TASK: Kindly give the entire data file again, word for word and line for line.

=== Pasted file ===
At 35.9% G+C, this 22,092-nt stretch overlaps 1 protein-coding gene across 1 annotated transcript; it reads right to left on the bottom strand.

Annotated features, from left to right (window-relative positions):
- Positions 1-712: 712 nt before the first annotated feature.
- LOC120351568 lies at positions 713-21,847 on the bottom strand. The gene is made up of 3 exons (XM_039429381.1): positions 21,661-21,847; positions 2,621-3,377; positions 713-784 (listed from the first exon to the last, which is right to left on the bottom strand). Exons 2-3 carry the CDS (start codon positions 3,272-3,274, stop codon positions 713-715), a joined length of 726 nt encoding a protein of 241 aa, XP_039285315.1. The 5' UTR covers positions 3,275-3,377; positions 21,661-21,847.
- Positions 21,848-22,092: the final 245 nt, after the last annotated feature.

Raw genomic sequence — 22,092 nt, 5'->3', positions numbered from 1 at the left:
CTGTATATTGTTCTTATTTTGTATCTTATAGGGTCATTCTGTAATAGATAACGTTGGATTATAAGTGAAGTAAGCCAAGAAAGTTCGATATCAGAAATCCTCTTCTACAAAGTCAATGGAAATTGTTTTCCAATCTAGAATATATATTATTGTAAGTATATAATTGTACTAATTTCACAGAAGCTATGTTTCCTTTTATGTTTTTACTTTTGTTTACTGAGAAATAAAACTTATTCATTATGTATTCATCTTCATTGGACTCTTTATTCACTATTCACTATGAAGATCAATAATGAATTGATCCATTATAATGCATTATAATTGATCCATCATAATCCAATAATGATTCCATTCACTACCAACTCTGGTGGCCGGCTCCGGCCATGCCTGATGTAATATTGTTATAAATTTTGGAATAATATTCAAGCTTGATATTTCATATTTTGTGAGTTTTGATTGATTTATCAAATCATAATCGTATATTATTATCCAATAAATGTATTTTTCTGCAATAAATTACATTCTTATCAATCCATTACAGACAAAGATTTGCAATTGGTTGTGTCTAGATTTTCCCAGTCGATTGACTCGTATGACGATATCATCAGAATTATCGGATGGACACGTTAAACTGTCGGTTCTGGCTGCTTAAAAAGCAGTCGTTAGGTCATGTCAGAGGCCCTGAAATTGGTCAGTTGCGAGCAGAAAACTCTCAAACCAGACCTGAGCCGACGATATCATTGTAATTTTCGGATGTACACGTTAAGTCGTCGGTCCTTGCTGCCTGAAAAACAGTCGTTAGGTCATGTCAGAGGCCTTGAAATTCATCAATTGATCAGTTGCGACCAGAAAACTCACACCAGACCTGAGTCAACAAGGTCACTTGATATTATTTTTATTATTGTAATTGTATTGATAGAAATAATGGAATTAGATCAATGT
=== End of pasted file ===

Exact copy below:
At 35.9% G+C, this 22,092-nt stretch overlaps 1 protein-coding gene across 1 annotated transcript; it reads right to left on the bottom strand.

Annotated features, from left to right (window-relative positions):
- Positions 1-712: 712 nt before the first annotated feature.
- LOC120351568 lies at positions 713-21,847 on the bottom strand. The gene is made up of 3 exons (XM_039429381.1): positions 21,661-21,847; positions 2,621-3,377; positions 713-784 (listed from the first exon to the last, which is right to left on the bottom strand). Exons 2-3 carry the CDS (start codon positions 3,272-3,274, stop codon positions 713-715), a joined length of 726 nt encoding a protein of 241 aa, XP_039285315.1. The 5' UTR covers positions 3,275-3,377; positions 21,661-21,847.
- Positions 21,848-22,092: the final 245 nt, after the last annotated feature.

Raw genomic sequence — 22,092 nt, 5'->3', positions numbered from 1 at the left:
CTGTATATTGTTCTTATTTTGTATCTTATAGGGTCATTCTGTAATAGATAACGTTGGATTATAAGTGAAGTAAGCCAAGAAAGTTCGATATCAGAAATCCTCTTCTACAAAGTCAATGGAAATTGTTTTCCAATCTAGAATATATATTATTGTAAGTATATAATTGTACTAATTTCACAGAAGCTATGTTTCCTTTTATGTTTTTACTTTTGTTTACTGAGAAATAAAACTTATTCATTATGTATTCATCTTCATTGGACTCTTTATTCACTATTCACTATGAAGATCAATAATGAATTGATCCATTATAATGCATTATAATTGATCCATCATAATCCAATAATGATTCCATTCACTACCAACTCTGGTGGCCGGCTCCGGCCATGCCTGATGTAATATTGTTATAAATTTTGGAATAATATTCAAGCTTGATATTTCATATTTTGTGAGTTTTGATTGATTTATCAAATCATAATCGTATATTATTATCCAATAAATGTATTTTTCTGCAATAAATTACATTCTTATCAATCCATTACAGACAAAGATTTGCAATTGGTTGTGTCTAGATTTTCCCAGTCGATTGACTCGTATGACGATATCATCAGAATTATCGGATGGACACGTTAAACTGTCGGTTCTGGCTGCTTAAAAAGCAGTCGTTAGGTCATGTCAGAGGCCCTGAAATTGGTCAGTTGCGAGCAGAAAACTCTCAAACCAGACCTGAGCCGACGATATCATTGTAATTTTCGGATGTACACGTTAAGTCGTCGGTCCTTGCTGCCTGAAAAACAGTCGTTAGGTCATGTCAGAGGCCTTGAAATTCATCAATTGATCAGTTGCGACCAGAAAACTCACACCAGACCTGAGTCAACAAGGTCACTTGATATTATTTTTATTATTGTAATTGTATTGATAGAAATAATGGAATTAGATCAATGT